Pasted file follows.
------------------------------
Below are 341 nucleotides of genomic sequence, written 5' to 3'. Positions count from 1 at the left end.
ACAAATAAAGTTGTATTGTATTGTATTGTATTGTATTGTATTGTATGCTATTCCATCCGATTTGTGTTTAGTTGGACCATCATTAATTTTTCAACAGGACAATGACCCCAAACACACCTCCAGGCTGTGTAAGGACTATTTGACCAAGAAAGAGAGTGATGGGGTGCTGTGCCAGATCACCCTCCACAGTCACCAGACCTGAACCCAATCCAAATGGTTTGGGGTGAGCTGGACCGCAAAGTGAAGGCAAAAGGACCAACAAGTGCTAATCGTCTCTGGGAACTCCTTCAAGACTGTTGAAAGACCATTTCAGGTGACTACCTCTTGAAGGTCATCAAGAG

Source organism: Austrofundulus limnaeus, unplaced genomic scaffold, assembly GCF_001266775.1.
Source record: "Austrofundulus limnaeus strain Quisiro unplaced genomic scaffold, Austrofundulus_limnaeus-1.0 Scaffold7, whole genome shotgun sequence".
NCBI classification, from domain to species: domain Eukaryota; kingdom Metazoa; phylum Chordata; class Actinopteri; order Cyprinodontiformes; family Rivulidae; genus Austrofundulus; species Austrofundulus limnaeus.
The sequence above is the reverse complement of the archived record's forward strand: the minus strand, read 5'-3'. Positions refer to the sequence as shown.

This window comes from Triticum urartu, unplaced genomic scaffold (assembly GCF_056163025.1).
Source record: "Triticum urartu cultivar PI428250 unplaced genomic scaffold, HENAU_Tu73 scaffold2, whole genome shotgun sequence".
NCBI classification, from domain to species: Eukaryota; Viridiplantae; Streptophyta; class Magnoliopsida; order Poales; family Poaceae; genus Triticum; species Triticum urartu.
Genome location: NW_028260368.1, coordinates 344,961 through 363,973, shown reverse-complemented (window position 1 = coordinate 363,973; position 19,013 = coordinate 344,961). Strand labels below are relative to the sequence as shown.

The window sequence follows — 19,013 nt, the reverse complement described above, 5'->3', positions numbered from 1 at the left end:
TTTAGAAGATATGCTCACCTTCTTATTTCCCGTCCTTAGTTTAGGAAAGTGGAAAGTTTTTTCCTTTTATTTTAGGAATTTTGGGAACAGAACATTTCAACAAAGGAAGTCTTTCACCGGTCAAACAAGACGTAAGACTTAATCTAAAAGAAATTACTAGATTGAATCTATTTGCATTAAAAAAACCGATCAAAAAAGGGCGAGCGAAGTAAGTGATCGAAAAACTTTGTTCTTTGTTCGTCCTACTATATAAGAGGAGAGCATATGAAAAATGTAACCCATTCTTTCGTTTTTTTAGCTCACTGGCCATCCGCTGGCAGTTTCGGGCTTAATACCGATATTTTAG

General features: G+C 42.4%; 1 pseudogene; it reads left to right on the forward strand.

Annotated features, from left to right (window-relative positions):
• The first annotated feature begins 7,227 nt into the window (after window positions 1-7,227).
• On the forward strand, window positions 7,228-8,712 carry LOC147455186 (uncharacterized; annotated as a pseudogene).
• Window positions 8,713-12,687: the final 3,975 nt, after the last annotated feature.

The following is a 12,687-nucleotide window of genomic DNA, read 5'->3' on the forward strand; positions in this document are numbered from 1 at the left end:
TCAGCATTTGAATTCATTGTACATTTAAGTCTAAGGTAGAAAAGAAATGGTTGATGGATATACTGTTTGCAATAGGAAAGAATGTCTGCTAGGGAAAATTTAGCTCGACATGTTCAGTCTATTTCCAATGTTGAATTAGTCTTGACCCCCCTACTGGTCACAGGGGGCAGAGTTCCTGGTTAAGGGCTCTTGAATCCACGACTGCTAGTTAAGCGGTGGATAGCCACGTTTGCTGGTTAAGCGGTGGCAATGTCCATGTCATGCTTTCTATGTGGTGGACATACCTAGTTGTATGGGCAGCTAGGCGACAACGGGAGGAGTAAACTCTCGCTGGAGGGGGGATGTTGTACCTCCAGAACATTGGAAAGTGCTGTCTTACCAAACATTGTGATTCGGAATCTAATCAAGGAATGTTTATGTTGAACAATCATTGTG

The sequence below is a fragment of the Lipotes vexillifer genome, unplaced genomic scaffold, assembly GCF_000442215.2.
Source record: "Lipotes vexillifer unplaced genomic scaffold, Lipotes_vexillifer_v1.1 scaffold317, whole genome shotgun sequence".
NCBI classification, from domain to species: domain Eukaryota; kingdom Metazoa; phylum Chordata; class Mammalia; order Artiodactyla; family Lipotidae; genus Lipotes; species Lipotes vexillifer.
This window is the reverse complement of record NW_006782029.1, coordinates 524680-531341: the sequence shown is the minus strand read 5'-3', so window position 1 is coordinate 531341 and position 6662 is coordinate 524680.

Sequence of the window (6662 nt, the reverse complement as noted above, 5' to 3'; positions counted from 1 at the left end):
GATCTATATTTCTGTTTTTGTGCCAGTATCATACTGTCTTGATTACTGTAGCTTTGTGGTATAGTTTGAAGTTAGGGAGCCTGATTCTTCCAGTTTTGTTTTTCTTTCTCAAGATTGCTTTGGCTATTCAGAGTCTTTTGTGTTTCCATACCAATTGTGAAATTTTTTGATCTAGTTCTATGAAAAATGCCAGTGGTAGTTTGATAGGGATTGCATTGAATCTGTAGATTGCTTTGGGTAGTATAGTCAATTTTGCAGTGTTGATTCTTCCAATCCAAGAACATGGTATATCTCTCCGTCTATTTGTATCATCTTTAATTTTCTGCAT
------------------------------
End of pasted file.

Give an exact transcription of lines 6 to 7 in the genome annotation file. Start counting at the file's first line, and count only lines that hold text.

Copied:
The sequence above is the reverse complement of the archived record's forward strand: the minus strand, read 5'-3'. Positions refer to the sequence as shown.

This window comes from Triticum urartu, unplaced genomic scaffold (assembly GCF_056163025.1).